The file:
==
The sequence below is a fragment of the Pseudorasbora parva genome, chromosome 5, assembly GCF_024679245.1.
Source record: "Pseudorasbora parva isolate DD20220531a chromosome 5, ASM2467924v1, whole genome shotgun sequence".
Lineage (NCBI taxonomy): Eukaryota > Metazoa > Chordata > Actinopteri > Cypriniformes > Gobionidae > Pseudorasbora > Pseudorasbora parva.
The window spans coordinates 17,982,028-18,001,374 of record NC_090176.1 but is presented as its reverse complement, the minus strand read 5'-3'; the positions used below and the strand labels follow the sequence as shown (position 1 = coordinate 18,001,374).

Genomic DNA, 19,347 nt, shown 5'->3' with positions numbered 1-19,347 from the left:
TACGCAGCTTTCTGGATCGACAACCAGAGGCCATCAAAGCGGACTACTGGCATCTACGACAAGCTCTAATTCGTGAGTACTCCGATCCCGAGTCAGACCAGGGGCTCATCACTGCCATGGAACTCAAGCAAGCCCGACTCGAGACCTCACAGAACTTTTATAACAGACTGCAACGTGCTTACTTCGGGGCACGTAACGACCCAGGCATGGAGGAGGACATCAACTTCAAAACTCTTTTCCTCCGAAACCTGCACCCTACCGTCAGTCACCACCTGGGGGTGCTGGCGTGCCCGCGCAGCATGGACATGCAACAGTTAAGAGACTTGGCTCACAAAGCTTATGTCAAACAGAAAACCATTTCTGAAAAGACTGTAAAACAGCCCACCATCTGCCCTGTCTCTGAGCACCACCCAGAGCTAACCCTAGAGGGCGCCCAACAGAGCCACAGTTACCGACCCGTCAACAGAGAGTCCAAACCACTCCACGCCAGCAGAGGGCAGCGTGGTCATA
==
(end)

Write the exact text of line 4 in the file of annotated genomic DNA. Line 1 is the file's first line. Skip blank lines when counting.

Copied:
The window spans coordinates 17,982,028-18,001,374 of record NC_090176.1 but is presented as its reverse complement, the minus strand read 5'-3'; the positions used below and the strand labels follow the sequence as shown (position 1 = coordinate 18,001,374).